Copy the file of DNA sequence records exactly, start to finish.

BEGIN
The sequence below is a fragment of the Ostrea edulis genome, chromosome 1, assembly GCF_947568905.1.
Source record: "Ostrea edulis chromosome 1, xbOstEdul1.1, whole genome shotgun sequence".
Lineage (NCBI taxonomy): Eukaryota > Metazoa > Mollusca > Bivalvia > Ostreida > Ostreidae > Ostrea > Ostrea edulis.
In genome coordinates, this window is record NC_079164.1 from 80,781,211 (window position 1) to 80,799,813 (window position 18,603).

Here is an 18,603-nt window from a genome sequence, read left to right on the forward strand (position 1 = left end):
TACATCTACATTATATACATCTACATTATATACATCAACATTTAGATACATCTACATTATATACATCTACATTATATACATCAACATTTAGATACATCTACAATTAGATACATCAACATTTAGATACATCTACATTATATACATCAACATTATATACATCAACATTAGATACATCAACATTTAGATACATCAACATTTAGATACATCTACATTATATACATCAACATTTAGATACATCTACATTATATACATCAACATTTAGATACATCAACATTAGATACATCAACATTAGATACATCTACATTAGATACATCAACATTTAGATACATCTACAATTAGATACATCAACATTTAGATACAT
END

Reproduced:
The sequence below is a fragment of the Ostrea edulis genome, chromosome 1, assembly GCF_947568905.1.
Source record: "Ostrea edulis chromosome 1, xbOstEdul1.1, whole genome shotgun sequence".
Lineage (NCBI taxonomy): Eukaryota > Metazoa > Mollusca > Bivalvia > Ostreida > Ostreidae > Ostrea > Ostrea edulis.
In genome coordinates, this window is record NC_079164.1 from 80,781,211 (window position 1) to 80,799,813 (window position 18,603).

Here is an 18,603-nt window from a genome sequence, read left to right on the forward strand (position 1 = left end):
TACATCTACATTATATACATCTACATTATATACATCAACATTTAGATACATCTACATTATATACATCTACATTATATACATCAACATTTAGATACATCTACAATTAGATACATCAACATTTAGATACATCTACATTATATACATCAACATTATATACATCAACATTAGATACATCAACATTTAGATACATCAACATTTAGATACATCTACATTATATACATCAACATTTAGATACATCTACATTATATACATCAACATTTAGATACATCAACATTAGATACATCAACATTAGATACATCTACATTAGATACATCAACATTTAGATACATCTACAATTAGATACATCAACATTTAGATACAT